Defending rights during a pandemic: Impact of Covid-19 on the safety and work of human rights defenders
Since the outbreak of Covid-19, governments around the world have begun introducing and implementing sweeping restrictions on the freedom of movement and freedom of assembly. Such draconian restrictions are necessary to confront a rapidly contagious – and for some, lethal – virus for which there is yet no vaccine, but that some governments are using this crisis to specifically target human rights defenders (HRDs) is both concerning and revealing. The most recent example of this came over the weekend when 15 pro-democracy activists in Hong Kong were arrested for their alleged role in “organising and participating” in demonstrations last year. With the rest of the world distracted by the pandemic and a public unable to gather in protest, the Hong Kong authorities used the opportunity to round up some of those whose years-long human rights activism has made them well-recognised internationally and a thorn in the side of Beijing. Similar moves against HRDs in other countries can be expected over the coming months.
States have recognised that prison conditions enable the quick spread of Covid-19 and have subsequently released large numbers of prisoners, but HRDs remain jailed. As a result of their work exposing human rights violations, fighting for the rights of others and exposing corruption, defenders are seen by repressive governments as a fundamental challenge to their rule and are often singled out for the harshest treatment. In Iran, for example, where nearly 40% of its prison population has been released, women activists Nasrin Sotoudeh, Narges Mohammadi and Atena Daemi remain imprisoned for their peaceful work. Similarly, in Bahrain, King Hamad bin Isa Al Khalifa issued a decree granting pardons for 901 prisoners “for humanitarian reasons” last month, yet numerous human rights defenders, including Abdulhadi Al-Khawaja, were among those who remain in unsanitary prisons. In Spain, the Supreme Court warned civil servants in Catalonia that they could be committing the crime of “breach of official duty” if they authorised the release of political prisoners, including HRD Jordi Cuixart, to house arrest as part of a process by the Catalan government to make more room in prisons to cope with the crisis.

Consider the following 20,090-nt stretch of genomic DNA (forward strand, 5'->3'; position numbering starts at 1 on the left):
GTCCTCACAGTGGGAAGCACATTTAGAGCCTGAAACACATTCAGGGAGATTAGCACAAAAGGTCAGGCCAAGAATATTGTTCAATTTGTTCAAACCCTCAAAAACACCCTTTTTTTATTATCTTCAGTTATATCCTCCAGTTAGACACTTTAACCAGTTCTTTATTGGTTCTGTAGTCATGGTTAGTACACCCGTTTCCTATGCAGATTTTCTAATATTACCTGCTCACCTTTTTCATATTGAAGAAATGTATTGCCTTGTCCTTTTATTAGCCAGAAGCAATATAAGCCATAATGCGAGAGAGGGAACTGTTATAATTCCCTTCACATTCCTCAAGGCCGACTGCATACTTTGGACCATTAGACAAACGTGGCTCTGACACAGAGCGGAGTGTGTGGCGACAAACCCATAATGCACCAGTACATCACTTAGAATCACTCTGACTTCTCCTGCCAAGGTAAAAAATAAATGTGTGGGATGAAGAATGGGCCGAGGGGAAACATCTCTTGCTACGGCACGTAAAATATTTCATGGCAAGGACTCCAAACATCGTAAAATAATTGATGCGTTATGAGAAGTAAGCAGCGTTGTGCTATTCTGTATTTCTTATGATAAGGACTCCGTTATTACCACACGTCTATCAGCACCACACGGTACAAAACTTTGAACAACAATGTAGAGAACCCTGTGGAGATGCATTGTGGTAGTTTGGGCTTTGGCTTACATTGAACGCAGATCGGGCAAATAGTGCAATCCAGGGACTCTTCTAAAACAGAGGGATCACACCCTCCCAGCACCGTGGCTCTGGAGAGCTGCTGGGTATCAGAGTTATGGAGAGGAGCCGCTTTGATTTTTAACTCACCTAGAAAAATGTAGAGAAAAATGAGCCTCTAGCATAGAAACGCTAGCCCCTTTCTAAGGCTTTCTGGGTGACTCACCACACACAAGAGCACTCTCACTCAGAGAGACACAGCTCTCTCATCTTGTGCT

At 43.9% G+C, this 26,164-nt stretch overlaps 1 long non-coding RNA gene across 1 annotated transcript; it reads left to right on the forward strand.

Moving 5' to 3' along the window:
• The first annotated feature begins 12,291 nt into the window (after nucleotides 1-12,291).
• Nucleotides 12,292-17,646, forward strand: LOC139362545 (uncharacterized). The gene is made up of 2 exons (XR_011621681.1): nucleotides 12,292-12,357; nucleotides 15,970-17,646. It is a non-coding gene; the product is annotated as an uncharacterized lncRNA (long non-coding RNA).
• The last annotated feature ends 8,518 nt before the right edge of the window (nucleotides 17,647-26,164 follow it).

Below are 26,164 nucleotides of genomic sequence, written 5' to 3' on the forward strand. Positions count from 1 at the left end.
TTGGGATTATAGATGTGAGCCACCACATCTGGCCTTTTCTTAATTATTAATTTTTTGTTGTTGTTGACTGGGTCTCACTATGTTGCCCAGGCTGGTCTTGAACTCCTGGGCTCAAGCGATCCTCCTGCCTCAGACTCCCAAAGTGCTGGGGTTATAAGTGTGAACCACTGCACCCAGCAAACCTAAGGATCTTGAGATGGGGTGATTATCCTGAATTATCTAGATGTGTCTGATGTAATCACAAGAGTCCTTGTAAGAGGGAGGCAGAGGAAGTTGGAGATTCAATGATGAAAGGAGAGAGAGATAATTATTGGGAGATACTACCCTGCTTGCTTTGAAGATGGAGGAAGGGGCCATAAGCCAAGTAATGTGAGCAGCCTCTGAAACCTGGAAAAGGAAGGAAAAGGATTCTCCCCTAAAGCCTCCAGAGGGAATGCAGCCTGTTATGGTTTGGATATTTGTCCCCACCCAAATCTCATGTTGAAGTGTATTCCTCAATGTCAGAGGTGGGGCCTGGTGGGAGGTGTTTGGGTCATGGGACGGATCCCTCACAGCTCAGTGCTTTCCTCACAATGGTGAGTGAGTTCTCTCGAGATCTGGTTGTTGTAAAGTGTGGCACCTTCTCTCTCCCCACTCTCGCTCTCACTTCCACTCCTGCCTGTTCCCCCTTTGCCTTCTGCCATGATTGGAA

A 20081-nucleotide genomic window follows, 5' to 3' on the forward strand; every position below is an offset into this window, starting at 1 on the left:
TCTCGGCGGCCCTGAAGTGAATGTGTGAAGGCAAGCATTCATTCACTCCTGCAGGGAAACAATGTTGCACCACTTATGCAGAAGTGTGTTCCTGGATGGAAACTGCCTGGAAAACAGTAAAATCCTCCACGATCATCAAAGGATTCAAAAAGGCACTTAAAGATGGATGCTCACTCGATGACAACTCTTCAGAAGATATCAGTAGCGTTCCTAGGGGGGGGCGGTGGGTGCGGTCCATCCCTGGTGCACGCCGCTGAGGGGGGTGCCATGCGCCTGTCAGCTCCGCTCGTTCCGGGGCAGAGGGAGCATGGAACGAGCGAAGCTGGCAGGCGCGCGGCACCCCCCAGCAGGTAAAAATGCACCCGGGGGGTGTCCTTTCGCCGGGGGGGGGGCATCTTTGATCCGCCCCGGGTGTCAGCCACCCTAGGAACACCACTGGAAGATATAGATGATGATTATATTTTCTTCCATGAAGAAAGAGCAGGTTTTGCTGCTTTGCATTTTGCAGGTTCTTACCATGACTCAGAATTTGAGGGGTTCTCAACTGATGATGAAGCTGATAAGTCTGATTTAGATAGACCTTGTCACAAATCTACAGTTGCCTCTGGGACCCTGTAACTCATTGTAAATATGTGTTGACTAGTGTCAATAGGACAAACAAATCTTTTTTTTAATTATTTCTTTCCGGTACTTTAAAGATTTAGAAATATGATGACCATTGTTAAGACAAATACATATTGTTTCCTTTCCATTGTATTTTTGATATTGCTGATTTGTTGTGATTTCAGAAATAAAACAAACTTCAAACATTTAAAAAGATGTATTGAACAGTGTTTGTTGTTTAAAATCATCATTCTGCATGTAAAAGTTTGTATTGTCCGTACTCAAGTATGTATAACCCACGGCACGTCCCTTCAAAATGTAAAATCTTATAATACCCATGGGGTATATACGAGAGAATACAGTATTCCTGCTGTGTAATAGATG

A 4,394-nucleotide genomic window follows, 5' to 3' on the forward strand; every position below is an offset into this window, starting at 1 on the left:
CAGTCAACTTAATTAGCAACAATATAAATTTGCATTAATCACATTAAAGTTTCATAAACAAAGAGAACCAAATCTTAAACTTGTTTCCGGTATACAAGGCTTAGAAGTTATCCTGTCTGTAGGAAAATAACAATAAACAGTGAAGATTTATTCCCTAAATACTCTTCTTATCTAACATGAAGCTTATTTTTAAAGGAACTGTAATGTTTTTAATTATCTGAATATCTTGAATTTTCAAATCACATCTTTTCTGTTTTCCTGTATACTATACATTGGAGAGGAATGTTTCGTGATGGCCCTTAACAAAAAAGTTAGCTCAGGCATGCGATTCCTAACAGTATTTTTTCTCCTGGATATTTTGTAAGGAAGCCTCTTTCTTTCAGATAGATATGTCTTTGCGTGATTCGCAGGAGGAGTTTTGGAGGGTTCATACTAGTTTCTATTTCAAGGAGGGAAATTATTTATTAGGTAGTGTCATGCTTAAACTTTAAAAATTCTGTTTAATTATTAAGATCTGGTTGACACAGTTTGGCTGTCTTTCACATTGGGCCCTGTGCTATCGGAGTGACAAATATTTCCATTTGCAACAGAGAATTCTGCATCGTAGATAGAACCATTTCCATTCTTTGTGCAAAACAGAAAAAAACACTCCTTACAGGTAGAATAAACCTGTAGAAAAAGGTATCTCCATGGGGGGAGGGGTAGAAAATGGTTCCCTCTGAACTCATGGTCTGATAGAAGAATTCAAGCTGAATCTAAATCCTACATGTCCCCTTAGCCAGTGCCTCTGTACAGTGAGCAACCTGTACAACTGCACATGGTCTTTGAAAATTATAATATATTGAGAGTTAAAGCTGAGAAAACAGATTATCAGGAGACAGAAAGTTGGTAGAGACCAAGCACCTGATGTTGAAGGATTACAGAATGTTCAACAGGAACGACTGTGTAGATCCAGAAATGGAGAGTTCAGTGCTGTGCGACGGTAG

Journalists, bloggers and those covering the Covid-19 response have been targeted. In Venezuela, journalist Darvinson Rojas was arrested by special agent forces for his reporting on the pandemic. Similarly, numerous reports of journalists and HRDs being arrested, placed under house arrest, harassed and threatened for their criticisms of governments’ handling of the coronavirus have been documented in a number of countries, including China, El Salvador, Iraq, Turkey, Serbia, Egypt, Iran, Belarus and Vietnam. In China, Chen Qiushi, a citizen-journalist who had reported critically on the government’s response to the initial outbreak in Wuhan, has been missing for nearly two months. In El Salvador, President Bukele accused human rights organisations of “being on the side of the virus” after they questioned some of the restrictive measures he was implementing in a country which has been heavily scarred by autocratic rule in its recent past. In light of the increasing number of attacks on journalists, UN human rights experts issued a joint statement reminding governments that: “The right of access to information means that governments must be making exceptional efforts to protect the work of journalists. Journalism serves a crucial function at a moment of public health emergency, particularly when it aims to inform the public of critical information and monitors government actions.”